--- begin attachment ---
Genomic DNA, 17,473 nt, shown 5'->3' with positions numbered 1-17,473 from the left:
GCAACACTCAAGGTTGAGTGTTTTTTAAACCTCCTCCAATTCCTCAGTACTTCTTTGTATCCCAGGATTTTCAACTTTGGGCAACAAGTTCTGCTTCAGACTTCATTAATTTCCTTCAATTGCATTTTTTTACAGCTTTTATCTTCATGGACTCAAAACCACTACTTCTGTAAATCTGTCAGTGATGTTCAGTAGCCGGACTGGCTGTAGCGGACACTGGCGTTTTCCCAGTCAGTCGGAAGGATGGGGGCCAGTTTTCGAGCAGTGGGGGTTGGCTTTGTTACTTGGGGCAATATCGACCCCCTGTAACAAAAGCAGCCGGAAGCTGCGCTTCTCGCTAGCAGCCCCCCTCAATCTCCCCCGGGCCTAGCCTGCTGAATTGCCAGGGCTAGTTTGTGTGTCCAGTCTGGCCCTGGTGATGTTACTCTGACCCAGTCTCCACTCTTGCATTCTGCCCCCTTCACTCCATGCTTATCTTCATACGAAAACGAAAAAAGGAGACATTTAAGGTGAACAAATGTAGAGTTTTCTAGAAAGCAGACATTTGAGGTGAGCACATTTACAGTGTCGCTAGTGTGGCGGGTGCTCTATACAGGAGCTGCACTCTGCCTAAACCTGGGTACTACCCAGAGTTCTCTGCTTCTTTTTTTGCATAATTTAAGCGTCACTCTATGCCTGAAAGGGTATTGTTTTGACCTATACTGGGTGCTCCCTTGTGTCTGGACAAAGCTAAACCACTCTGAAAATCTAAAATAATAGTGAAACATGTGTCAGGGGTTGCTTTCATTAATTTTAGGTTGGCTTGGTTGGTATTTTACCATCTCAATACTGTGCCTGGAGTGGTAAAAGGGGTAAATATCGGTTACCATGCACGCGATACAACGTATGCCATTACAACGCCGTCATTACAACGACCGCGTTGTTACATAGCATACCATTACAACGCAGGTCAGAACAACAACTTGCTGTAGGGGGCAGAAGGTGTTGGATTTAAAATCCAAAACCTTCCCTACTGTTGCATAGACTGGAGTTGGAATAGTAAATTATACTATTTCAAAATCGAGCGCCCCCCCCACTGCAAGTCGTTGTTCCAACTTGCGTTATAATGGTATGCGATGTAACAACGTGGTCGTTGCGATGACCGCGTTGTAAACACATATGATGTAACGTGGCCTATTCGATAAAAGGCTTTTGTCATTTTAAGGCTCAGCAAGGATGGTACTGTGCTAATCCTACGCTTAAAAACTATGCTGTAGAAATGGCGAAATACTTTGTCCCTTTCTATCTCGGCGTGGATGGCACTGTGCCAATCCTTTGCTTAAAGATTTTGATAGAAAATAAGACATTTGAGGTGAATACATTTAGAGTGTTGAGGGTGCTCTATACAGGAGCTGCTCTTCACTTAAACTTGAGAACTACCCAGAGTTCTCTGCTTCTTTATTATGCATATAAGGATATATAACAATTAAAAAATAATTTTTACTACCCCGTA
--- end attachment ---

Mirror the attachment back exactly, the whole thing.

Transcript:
Genomic DNA, 17,473 nt, shown 5'->3' with positions numbered 1-17,473 from the left:
GCAACACTCAAGGTTGAGTGTTTTTTAAACCTCCTCCAATTCCTCAGTACTTCTTTGTATCCCAGGATTTTCAACTTTGGGCAACAAGTTCTGCTTCAGACTTCATTAATTTCCTTCAATTGCATTTTTTTACAGCTTTTATCTTCATGGACTCAAAACCACTACTTCTGTAAATCTGTCAGTGATGTTCAGTAGCCGGACTGGCTGTAGCGGACACTGGCGTTTTCCCAGTCAGTCGGAAGGATGGGGGCCAGTTTTCGAGCAGTGGGGGTTGGCTTTGTTACTTGGGGCAATATCGACCCCCTGTAACAAAAGCAGCCGGAAGCTGCGCTTCTCGCTAGCAGCCCCCCTCAATCTCCCCCGGGCCTAGCCTGCTGAATTGCCAGGGCTAGTTTGTGTGTCCAGTCTGGCCCTGGTGATGTTACTCTGACCCAGTCTCCACTCTTGCATTCTGCCCCCTTCACTCCATGCTTATCTTCATACGAAAACGAAAAAAGGAGACATTTAAGGTGAACAAATGTAGAGTTTTCTAGAAAGCAGACATTTGAGGTGAGCACATTTACAGTGTCGCTAGTGTGGCGGGTGCTCTATACAGGAGCTGCACTCTGCCTAAACCTGGGTACTACCCAGAGTTCTCTGCTTCTTTTTTTGCATAATTTAAGCGTCACTCTATGCCTGAAAGGGTATTGTTTTGACCTATACTGGGTGCTCCCTTGTGTCTGGACAAAGCTAAACCACTCTGAAAATCTAAAATAATAGTGAAACATGTGTCAGGGGTTGCTTTCATTAATTTTAGGTTGGCTTGGTTGGTATTTTACCATCTCAATACTGTGCCTGGAGTGGTAAAAGGGGTAAATATCGGTTACCATGCACGCGATACAACGTATGCCATTACAACGCCGTCATTACAACGACCGCGTTGTTACATAGCATACCATTACAACGCAGGTCAGAACAACAACTTGCTGTAGGGGGCAGAAGGTGTTGGATTTAAAATCCAAAACCTTCCCTACTGTTGCATAGACTGGAGTTGGAATAGTAAATTATACTATTTCAAAATCGAGCGCCCCCCCCACTGCAAGTCGTTGTTCCAACTTGCGTTATAATGGTATGCGATGTAACAACGTGGTCGTTGCGATGACCGCGTTGTAAACACATATGATGTAACGTGGCCTATTCGATAAAAGGCTTTTGTCATTTTAAGGCTCAGCAAGGATGGTACTGTGCTAATCCTACGCTTAAAAACTATGCTGTAGAAATGGCGAAATACTTTGTCCCTTTCTATCTCGGCGTGGATGGCACTGTGCCAATCCTTTGCTTAAAGATTTTGATAGAAAATAAGACATTTGAGGTGAATACATTTAGAGTGTTGAGGGTGCTCTATACAGGAGCTGCTCTTCACTTAAACTTGAGAACTACCCAGAGTTCTCTGCTTCTTTATTATGCATATAAGGATATATAACAATTAAAAAATAATTTTTACTACCCCGTA